This is post #4 in the Commonly Misused Bible Verses series. So far I have commented on 2 Chronicles 7:14 and Jeremiah 29:11. These two verses are often pulled out of their contexts by well-meaning Christians. Matthew 7:1 is a very popular verse for unbelievers to misuse. Click on the links for more information on any of those articles.
For today’s post, I want to take a look at another verse that is frequently misused by well-meaning Christians. Bear in mind that I am not trying to pick on anyone or attack them for misusing these verses. Most of the time they are misused because we have heard someone else misuse them and we’re used to hearing the verse in a particular (but wrong) context, so we repeat the same error. This series is designed to encourage people to take a close look at Scripture before repeating what we’ve heard.
Commonly Misused Bible Verse #4: Matthew 18:19–20
Think about how many times you have heard someone quote or summarize this passage during a prayer or immediately before praying.
“Again I say to you that if two of you agree on earth concerning anything that they ask, it will be done for them by My Father in heaven. For where two or three are gathered together in My name, I am there in the midst of them.” (Matthew 18:19–20, NKJV)
The idea that is commonly promoted is that if there are two or more people gathered together who agree on something, and they ask God for it in prayer, then Jesus will be present and God will answer their request.
If you’ve read any of the other posts in this series, then you know that we need to look at the context to see what is wrong with the way many people use this verse. However, before we do that, can you see some problems with the idea that God will grant the request of those who come together and are in agreement in prayer? First of all, Jesus said “where two or three are gathered” in His name, so how could this apply to settings of four or more? Also, why would it take two or three believers to be gathered together for Jesus to be in their midst? Isn’t He already present in each and every individual believer? So even if one Christian prays, isn’t Jesus already there?
So there are already a couple of problems with the common use of this passage. Now let’s take a look at the context. This section deals with a subject that most churches completely neglect: church discipline. Jesus said that if you have a brother who sins against you, then you need to go to him and try to work it out. If he refuses to acknowledge his fault, then you bring one or two more witnesses to help work things out. So including you, that would make two or three witnesses—recognize that phrase? Not only is it repeated in these verses, but it comes from the Old Testament (Deuteronomy 19:15 and more). Legal cases needed to have two or three witnesses to establish a matter.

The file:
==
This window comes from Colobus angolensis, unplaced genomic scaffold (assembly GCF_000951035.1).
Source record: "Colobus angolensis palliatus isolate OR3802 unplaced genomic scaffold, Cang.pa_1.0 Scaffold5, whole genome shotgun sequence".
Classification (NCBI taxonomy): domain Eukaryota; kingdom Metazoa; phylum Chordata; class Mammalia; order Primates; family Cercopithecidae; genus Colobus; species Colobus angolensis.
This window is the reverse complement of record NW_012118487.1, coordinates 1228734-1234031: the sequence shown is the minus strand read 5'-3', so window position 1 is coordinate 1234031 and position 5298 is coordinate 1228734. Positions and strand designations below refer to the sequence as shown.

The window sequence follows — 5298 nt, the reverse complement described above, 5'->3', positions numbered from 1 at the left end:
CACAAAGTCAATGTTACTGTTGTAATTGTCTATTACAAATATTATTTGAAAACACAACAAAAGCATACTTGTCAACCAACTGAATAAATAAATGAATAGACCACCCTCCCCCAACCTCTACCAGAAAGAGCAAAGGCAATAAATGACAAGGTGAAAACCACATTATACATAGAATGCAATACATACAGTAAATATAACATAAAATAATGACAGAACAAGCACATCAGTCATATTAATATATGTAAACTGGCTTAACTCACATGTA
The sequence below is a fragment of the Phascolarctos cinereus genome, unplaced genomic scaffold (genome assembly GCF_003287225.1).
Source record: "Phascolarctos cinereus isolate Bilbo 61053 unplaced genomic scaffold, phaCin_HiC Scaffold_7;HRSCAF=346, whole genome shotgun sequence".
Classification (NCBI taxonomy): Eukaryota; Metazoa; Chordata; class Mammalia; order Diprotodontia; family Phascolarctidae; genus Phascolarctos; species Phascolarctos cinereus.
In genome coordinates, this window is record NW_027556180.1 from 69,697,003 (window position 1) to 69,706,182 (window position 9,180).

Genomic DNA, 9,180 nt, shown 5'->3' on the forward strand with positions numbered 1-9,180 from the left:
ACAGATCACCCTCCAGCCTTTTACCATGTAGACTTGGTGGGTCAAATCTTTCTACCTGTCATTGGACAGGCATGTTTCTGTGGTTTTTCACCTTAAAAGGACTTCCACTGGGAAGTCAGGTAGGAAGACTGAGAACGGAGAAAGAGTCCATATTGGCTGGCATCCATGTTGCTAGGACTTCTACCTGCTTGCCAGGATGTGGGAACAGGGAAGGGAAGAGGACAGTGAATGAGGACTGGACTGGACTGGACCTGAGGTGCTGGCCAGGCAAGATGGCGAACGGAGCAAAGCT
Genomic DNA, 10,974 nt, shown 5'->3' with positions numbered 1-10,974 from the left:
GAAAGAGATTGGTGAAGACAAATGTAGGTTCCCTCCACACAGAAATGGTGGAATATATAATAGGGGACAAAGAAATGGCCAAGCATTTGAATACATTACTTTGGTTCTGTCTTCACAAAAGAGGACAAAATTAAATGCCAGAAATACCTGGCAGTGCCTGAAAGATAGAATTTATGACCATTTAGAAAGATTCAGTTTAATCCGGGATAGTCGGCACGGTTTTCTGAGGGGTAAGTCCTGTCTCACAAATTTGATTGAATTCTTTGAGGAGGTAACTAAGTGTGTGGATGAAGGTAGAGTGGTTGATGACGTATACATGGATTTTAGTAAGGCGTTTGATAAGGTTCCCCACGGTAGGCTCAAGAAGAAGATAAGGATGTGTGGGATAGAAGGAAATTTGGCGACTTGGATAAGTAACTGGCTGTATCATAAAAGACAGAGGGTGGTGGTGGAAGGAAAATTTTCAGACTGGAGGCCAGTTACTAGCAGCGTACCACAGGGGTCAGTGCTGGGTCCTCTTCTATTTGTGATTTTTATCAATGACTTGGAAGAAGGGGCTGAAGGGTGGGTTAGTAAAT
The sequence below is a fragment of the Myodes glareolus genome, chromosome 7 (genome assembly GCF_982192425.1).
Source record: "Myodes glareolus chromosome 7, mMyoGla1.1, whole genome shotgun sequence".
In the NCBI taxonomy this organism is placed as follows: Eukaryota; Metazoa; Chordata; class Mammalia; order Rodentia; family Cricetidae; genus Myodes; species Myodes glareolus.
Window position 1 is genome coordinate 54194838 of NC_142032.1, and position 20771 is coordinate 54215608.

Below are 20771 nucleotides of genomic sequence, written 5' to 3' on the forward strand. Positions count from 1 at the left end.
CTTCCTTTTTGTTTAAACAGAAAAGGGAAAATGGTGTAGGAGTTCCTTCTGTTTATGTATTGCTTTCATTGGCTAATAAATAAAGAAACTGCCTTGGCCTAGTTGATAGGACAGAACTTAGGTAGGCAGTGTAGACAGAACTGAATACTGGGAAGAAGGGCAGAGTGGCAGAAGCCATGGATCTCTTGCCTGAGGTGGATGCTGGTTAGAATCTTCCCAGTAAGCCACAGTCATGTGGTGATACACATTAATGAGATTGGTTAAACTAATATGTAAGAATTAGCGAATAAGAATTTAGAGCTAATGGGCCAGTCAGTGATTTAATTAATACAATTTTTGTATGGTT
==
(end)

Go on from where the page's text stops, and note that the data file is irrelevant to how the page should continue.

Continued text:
Back to Jesus’ story. If the sinning brother did not make things right in the presence of two or three witnesses, then the case was to be brought before the church. If he refused to listen to the church’s decision, then he was to be thrown out of the congregation. I know that sounds harsh in our day because precious few churches practice discipline as Jesus instructed, but that is what we are commanded to do.
It is with this in mind that Jesus said that the Father would grant the request of two or more who gather together in Christ’s name and are in agreement. Agreement on what? On disciplining the erring brother. That’s what this passage is about and yet so many Christians use it as though Jesus promised to answer their prayers when offered in certain situations.
Before I finish this post let me stress what the Bible actually does say about prayer. The Apostle John wrote, “Now this is the confidence we have in Him, that if we ask anything according to His will, He hears us. And if we know that He hears us, whatever we ask, we know that we have the petitions that we have asked of Him” (1 John 5:14–15). John also wrote, “And whatever we ask we receive from Him, because we keep His commandments and do those things that are pleasing in His sight” (1 John 3:22).
So we can have confidence about God answering our prayers when we are obediently following Him and praying according to His will. If you haven’t experienced answered prayer, then perhaps you aren’t living in obedience and/or praying according to His will (or maybe He did answer it and you didn’t recognize the response because He often answers in ways we don’t expect).